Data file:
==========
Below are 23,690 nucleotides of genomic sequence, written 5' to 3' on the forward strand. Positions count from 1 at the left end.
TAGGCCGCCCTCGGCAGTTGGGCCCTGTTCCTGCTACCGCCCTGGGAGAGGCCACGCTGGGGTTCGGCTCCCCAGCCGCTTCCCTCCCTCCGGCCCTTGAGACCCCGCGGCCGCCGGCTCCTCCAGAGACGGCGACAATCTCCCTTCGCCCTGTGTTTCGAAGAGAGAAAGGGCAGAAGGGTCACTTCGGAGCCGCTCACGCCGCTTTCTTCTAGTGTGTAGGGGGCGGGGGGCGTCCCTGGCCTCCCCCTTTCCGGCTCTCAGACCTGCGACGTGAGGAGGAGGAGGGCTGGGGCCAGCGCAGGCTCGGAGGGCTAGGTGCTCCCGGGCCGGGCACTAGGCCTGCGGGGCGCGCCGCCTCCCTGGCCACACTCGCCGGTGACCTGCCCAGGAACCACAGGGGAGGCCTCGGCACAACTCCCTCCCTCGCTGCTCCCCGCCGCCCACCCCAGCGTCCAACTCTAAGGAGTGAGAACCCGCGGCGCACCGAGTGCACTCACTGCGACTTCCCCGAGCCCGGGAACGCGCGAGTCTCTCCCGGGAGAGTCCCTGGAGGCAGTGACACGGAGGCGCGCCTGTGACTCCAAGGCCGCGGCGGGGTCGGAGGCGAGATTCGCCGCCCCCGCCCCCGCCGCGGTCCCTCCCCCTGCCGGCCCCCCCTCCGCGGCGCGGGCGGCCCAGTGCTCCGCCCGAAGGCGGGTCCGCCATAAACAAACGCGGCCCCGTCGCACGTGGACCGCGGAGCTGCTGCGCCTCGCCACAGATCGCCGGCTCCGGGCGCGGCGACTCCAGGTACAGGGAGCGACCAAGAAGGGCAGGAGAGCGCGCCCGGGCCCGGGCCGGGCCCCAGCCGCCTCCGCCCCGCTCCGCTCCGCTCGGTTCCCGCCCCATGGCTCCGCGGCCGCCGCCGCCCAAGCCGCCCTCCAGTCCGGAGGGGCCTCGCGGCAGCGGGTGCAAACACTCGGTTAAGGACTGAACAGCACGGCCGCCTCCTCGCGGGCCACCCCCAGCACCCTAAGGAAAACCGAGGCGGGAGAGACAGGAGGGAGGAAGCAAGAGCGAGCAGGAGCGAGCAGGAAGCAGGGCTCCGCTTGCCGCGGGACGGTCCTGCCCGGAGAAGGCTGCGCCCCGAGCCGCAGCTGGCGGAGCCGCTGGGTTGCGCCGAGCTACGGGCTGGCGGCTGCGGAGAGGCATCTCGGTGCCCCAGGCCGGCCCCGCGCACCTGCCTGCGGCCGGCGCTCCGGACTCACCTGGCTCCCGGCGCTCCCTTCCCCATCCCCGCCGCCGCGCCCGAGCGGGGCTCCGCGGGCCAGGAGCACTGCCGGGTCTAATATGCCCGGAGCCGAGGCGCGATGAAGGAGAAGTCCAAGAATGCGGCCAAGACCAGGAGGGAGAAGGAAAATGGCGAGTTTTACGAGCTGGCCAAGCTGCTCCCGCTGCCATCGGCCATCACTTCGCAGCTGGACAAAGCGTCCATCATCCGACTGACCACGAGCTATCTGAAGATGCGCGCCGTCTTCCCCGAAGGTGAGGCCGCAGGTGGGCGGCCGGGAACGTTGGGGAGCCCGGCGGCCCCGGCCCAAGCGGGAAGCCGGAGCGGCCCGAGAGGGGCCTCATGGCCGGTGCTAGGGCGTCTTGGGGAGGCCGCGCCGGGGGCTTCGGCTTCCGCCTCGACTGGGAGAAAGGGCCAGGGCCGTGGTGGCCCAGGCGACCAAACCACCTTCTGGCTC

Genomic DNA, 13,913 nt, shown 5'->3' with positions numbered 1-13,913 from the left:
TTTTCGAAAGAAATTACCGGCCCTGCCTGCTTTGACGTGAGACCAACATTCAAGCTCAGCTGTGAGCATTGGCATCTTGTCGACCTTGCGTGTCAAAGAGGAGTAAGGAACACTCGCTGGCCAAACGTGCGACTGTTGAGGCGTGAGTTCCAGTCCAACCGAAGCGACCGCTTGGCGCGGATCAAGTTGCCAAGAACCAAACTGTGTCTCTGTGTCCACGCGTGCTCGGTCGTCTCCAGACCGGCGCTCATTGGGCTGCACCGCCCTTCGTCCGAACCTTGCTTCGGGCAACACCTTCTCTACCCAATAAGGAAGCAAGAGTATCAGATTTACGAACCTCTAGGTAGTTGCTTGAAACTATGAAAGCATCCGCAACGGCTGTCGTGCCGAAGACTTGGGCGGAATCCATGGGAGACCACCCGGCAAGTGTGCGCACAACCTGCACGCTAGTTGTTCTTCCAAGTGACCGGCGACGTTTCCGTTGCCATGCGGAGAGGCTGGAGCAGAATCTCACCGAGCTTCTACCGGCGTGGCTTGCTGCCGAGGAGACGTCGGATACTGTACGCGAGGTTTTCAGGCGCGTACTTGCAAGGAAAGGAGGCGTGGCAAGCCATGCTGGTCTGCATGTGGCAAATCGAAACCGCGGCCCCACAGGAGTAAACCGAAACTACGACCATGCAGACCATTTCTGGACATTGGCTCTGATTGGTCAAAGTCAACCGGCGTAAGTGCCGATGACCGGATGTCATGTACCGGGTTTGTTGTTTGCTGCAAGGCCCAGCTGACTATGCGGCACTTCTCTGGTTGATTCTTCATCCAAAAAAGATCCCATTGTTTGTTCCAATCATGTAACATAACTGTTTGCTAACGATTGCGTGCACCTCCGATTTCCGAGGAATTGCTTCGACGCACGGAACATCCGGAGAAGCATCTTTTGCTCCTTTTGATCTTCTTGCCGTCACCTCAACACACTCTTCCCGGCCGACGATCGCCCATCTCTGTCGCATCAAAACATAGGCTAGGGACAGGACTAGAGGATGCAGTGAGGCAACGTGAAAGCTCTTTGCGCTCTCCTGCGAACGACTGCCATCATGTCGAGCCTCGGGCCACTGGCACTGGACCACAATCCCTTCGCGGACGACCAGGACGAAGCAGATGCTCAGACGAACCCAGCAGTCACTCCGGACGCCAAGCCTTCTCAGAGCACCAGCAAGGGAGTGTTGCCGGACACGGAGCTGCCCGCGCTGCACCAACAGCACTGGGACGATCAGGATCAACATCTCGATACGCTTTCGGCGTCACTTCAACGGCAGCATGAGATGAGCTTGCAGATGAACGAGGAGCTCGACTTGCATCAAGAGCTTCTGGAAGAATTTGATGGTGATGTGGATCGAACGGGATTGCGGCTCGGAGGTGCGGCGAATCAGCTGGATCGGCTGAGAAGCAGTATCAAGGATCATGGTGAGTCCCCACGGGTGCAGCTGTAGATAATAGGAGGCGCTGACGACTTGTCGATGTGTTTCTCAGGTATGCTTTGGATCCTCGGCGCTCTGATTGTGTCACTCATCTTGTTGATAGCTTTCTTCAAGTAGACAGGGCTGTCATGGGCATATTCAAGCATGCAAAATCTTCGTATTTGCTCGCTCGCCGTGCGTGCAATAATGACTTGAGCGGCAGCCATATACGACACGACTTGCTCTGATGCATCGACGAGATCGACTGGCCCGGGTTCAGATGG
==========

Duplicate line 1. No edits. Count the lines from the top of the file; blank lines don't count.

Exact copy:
Below are 23,690 nucleotides of genomic sequence, written 5' to 3' on the forward strand. Positions count from 1 at the left end.